WHAT makes a good parent? Unconditional love? The patience of a saint? A never-ending supply of milk chocolate buttons perhaps? After nearly three years at the job, I have to confess I am none the wiser.
I managed to complete a law degree in the same period of time but I am nowhere near my graduation day as a parent.
There is still so much to learn, I wonder whether I’ll have mastered it by the time my children leave university (if we can ever afford to send them).
I could write an essay on what makes a bad parent though.
Not talking to your children, not playing with them or reading to them, failing to feed, clothe and bathe them would surely get me top marks.
So I wasn’t surprised to read the five-day pledge that a think-tank has come up with to teach mothers and fathers across Britain how to become better parents.
1: Read to your children for at least 15 minutes a day. (Check.)
2. Play with your child on the floor for 10 minutes. (Check, depending on how full the washing basket is.)
3. Talk to your child for 20 minutes with the TV off. (Check, although not Countdown as it’s educational.)
4. Adopt positive attitudes towards your child and praise them frequently. (Check, although not so much that they turn into Shirley Temple.)
5. Ensure your child has a nutritious daily diet. (Fish fingers contain Omega 3, don’t they?)
It might sound as easy as ABC but some parents lack these basic “skills”. Labour MP Frank Field revealed last week that some children start school without knowing their own names because their parents barely speak to them.
A teacher recently revealed how, when asked to bring a book into school, one child produced the Argos catalogue as the only example of the written word in his house.
Critics argue that such pledges are examples of the Government taking too much control of family life but what about those parents for whom the state is their only nanny?
I sometimes wonder how people think the children of bad parents grow up to become good parents themselves. It’s not as if they are taught at school.
Parenthood is the hardest job in the world, yet we don’t receive any formal training.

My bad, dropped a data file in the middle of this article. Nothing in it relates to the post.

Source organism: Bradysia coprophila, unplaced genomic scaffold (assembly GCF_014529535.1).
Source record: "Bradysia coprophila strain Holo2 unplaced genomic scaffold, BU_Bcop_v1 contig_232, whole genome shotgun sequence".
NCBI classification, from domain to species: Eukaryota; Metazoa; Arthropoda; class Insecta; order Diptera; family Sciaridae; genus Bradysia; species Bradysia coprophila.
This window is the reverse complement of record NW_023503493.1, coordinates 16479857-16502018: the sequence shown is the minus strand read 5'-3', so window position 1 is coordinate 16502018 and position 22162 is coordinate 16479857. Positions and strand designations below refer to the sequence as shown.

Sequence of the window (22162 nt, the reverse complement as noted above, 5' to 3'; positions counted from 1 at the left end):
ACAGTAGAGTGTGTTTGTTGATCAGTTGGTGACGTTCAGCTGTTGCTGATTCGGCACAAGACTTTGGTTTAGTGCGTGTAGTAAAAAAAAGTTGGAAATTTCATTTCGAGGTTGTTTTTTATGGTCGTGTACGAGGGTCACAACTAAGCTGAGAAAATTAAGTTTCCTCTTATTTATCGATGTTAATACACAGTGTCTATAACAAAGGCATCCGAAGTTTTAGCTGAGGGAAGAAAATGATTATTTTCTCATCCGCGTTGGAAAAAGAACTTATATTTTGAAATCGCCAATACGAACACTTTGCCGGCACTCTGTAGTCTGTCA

Field, who like Iain Duncan Smith believes that a child’s first five years are the most crucial developmentally, has not only proposed that all new parents attend classes but that there should be a GCSE in parenthood so that the next generation do not repeat their parents’ mistakes.
The trouble with teaching parenthood at school is that the children who would benefit most from those lessons are the very ones whose parents are so bad they allow them to play truant.
Similarly parenthood classes will work only if they are made compulsory, otherwise only the good parents will attend them, not the bad ones.
It is not the parents who actually worry about whether they are doing a good job or not that the Government needs to worry about. It’s the parents of Wotsitsdust-covered children who seem to think there is nothing wrong with addressing them only in a volume above 100 decibels and bringing them up to believe a pencil is for stabbing with rather than for writing with.
The only way these people can possibly improve is with one-to-one sessions in parental skills and anger management training.
That is where the coalition should be channelling its resources because rescuing a child by the age of five is a lot cheaper than paying for their imprisonment at 18.
Those parents who refuse help should have their child benefit stopped. That might sound like extreme action to take but it certainly works for Supernanny.